Members of any airline frequent flyer club have seen the benefits of membership gradually erode under the relentless assault of airline bean–counters. The yearly mileage necessary to qualify for even the lowest membership level has increased dramatically over the years.
At the same time the member’s accumulated miles have been devalued as the mileage cost of free tickets has been increased to a minimum of 25,000 miles. Other perks, like upgrades and airport lounge passes, associated with climbing up the frequent flyer status ladder, have also been reduced or eliminated.
The only airline club where the benefits have remained largely intact is the Mile–High Club and now American Airlines has declared war on that collection of randy flyers.
On AA’s new 737–MAX aircraft one would have to be Tyrion Lannister to have even the remotest hope of conducting an induction ceremony, and even then it would be very close. Passengers flying on the remodeled 737 would do well to gate–check their claustrophobia.
The new bathrooms on that aircraft are so small the usage experience more closely resembles that of a human cannonball than it does of relieving oneself. At the circus the human cannonball knows, given the dimensions of the gun tube, once inside he’s not going to have the luxury of repositioning himself.
The same is true for the cruelly–named 737–MAX.
The ‘MAX’ bathroom is 25 percent smaller than the telephone booths flyers have grown accustomed to using in the past. The new comfort coffins are so tight it is impossible to turn around once inside with the door closed. This presents no problem for women or men who want to keep their options open, but for the rest of us, we’re going to have to commit before we close the door.
Plus–sized passengers may require the assistance of Crisco or their fellow passengers to get in and get out.
And that’s not where the similarity to Ringling Brothers ends.
Just as the human cannonball is expelled by the expansion of hot gases trapped behind him in the tube, passengers following an exiting flyer too closely into the aircraft lavatory may find themselves wishing they could eject when encountering a large hot aroma trapped in a small confined space.
These indignities are only confined to healthy passengers. Nervous flyers or those with sensitive stomachs would do well to start practicing hurling while standing erect, because it is impossible to bend over in those bathrooms. This will be no problem for drunks and three–year–olds, but for rest of us abandon all hope of privacy as you are forced to leave the door open to bend over and be sick.
I always assumed when it came to mobile evacuation nothing could top the combination of indignity and excitement one experienced using a bus bathroom while the vehicle was in motion. It would have made perfect sense for Greyhound to install timers in those ‘restrooms’ so passengers could try and remain seated as long as the average bull rider.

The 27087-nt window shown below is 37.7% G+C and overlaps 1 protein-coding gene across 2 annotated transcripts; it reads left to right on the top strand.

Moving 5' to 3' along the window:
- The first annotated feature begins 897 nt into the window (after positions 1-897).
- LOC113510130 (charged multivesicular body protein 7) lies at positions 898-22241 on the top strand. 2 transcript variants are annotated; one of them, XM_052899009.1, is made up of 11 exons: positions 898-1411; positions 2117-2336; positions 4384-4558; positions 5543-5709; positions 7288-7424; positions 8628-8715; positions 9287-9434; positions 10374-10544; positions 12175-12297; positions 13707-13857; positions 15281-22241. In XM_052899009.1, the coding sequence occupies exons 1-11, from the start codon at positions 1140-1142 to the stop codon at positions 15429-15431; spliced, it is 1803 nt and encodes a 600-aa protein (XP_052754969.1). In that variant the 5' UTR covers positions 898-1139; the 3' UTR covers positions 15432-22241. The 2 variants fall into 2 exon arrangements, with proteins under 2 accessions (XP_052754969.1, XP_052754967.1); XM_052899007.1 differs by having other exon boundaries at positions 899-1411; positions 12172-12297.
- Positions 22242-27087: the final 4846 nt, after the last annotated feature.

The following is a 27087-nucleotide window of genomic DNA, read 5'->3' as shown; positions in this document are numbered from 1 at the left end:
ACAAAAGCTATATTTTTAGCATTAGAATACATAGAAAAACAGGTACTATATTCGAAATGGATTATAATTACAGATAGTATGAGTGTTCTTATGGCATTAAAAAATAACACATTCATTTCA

Yet even in the worst bus bathroom I never got the impression the company had it in for me. Not so with American Airlines. Only a corporation that’s part of a lock–step oligopoly could exhibit such utter contempt for the comfort and dignity of its customers. To say nothing of its own reputation.
Starbucks shut the entire company down to atone for its sin after offending two black guys that weren’t even customers. American Airlines insults its entire customer base while laughing all the way to the bank.
The indignity doesn’t stop after you’ve finished your business. The sink in this washcoffin is so tiny passengers can only wash one hand at a time. It would have made more sense to dispense with the sink altogether in favor of waterless hand cleaner and devote the added room to the preservation of male kneecaps.
Flight attendants are on the passenger’s side in this dispute. The two shoebox bathrooms are located across from each other in the rear. Attendants have discovered that if doors open simultaneously, the two frequently snag, forming an impromptu wall that traps them in the galley.
Our loss in comfort and privacy is naturally American’s gain. Smaller bathrooms, thinner seats and less distance between seats allow more passengers. AA has increased the load from 160 passengers to 172 with the letterbox–sized bathrooms.
Flyers like me who avoid AA aren’t safe either. Airlines are in figurative race to the bottom and I fear my United will soon adopt AA’s malign one–holer design. The only bright spot I can see — and limited to longer flights — is the reduction in bathroom size might force American to institute a corresponding reduction is flight attendant size. In the interest of safety, of course.
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